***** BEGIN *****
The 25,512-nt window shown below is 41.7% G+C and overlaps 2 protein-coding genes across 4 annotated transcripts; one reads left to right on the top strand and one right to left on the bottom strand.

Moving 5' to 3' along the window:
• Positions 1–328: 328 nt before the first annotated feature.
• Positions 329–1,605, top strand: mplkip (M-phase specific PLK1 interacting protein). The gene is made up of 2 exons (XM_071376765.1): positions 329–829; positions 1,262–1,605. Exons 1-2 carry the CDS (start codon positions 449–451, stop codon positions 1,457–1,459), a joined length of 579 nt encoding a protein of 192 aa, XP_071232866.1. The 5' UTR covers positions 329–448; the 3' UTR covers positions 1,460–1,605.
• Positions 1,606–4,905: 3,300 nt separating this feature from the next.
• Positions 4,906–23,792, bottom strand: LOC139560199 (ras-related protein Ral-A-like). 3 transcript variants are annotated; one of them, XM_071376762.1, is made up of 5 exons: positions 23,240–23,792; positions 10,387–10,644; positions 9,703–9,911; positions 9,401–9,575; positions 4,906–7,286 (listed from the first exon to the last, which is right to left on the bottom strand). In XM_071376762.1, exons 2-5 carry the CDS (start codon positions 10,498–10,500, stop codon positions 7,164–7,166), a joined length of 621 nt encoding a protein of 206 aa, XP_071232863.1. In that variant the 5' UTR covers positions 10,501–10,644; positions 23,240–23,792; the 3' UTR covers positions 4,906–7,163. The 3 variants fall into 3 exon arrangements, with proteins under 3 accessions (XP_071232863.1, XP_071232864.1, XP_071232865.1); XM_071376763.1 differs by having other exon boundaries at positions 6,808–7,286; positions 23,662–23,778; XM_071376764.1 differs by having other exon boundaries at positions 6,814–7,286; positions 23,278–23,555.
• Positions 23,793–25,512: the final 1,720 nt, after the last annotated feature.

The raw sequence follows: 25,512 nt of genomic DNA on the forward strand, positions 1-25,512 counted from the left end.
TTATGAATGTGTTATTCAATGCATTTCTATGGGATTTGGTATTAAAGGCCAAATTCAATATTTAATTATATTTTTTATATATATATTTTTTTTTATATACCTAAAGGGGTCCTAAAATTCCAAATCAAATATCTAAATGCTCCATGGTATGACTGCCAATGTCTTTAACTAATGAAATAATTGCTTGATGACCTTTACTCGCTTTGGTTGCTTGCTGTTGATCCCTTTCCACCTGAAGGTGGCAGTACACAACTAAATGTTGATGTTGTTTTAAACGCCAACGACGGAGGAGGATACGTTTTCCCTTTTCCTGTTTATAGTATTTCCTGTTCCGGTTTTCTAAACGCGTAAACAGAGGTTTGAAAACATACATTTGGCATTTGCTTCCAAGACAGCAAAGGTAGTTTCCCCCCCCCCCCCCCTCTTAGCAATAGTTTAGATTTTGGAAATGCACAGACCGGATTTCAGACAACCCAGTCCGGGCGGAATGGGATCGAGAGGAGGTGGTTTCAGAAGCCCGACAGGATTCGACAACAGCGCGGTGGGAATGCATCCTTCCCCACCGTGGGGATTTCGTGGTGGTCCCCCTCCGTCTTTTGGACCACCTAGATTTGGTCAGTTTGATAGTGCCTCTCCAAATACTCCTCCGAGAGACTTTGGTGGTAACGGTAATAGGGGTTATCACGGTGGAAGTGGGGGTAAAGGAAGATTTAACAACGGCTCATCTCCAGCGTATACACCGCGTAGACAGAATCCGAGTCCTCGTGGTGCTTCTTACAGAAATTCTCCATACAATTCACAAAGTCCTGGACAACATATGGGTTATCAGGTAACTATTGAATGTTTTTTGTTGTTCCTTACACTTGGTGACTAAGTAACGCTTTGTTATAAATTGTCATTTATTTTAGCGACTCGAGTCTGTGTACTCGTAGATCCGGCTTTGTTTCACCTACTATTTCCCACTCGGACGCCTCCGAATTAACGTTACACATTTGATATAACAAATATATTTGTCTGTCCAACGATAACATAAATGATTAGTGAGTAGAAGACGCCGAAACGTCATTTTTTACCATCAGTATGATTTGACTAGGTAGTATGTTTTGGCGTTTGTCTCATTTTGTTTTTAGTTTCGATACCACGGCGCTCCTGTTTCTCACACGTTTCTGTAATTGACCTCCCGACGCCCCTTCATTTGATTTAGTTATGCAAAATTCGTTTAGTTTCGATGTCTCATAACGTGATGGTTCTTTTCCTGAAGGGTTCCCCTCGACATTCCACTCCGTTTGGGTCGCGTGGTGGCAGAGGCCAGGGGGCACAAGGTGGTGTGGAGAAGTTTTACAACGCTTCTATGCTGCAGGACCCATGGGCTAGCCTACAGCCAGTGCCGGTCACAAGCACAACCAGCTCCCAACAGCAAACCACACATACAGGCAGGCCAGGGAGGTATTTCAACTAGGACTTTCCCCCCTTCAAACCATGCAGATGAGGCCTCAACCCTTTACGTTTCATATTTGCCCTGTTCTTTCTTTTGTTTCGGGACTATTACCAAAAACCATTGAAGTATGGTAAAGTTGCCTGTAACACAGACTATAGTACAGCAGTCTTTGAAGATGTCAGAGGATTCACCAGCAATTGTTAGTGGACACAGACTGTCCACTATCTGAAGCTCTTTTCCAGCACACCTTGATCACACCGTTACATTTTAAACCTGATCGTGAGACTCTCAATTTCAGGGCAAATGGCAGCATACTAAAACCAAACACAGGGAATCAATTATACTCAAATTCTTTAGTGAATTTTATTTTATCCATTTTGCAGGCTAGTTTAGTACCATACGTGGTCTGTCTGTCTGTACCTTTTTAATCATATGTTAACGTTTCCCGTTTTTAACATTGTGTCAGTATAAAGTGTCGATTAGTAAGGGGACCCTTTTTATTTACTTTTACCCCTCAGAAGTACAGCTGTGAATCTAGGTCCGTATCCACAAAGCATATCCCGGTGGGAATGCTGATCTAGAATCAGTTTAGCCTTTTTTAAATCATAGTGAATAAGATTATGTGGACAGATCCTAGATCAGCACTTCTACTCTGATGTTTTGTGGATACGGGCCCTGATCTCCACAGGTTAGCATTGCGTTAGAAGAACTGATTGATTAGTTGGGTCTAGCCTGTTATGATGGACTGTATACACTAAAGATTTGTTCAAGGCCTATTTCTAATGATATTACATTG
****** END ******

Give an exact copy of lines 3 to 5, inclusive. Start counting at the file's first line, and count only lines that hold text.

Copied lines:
• Positions 1–328: 328 nt before the first annotated feature.
• Positions 329–1,605, top strand: mplkip (M-phase specific PLK1 interacting protein). The gene is made up of 2 exons (XM_071376765.1): positions 329–829; positions 1,262–1,605. Exons 1-2 carry the CDS (start codon positions 449–451, stop codon positions 1,457–1,459), a joined length of 579 nt encoding a protein of 192 aa, XP_071232866.1. The 5' UTR covers positions 329–448; the 3' UTR covers positions 1,460–1,605.
• Positions 1,606–4,905: 3,300 nt separating this feature from the next.